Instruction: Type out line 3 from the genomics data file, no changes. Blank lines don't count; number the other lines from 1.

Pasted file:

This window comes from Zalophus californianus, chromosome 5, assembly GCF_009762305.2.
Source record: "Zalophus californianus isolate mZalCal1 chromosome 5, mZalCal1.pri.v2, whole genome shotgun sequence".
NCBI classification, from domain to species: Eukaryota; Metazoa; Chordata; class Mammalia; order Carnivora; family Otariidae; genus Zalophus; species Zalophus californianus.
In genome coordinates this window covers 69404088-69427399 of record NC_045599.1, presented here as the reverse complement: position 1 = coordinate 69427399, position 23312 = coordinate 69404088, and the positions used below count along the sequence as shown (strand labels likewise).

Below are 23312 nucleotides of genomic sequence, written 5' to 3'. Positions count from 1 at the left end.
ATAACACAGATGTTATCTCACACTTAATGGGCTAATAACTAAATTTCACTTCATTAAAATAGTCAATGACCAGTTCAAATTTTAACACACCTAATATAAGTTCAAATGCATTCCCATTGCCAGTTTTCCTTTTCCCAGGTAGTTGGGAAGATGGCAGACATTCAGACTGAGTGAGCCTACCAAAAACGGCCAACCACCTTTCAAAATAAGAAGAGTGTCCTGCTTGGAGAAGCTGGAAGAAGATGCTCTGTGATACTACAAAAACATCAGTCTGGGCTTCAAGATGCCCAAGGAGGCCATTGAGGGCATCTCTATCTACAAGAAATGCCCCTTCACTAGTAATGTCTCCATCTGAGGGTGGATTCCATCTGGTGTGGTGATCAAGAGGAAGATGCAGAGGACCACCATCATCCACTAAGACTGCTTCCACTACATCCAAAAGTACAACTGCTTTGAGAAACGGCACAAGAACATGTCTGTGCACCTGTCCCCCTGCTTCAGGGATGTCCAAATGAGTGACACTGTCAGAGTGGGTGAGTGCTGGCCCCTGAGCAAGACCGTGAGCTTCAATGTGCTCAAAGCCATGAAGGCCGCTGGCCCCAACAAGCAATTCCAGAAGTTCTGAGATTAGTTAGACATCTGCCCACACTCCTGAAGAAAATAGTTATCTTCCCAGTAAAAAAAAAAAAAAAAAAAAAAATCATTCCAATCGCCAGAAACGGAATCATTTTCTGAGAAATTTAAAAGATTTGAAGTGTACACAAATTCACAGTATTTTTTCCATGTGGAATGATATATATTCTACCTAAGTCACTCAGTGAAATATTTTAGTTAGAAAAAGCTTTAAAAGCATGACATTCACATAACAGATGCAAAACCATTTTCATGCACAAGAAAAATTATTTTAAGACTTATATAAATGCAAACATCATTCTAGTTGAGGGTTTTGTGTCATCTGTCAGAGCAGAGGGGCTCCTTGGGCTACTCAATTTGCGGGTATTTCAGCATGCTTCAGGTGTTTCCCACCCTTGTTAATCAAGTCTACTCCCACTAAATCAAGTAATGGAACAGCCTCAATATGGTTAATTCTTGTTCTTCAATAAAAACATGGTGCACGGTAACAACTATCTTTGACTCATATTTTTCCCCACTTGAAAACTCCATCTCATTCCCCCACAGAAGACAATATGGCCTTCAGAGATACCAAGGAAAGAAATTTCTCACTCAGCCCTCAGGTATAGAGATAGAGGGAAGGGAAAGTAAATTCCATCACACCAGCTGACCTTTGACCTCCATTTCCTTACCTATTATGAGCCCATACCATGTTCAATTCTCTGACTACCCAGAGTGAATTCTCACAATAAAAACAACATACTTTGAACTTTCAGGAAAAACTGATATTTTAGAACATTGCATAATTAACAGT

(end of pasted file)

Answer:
NCBI classification, from domain to species: Eukaryota; Metazoa; Chordata; class Mammalia; order Carnivora; family Otariidae; genus Zalophus; species Zalophus californianus.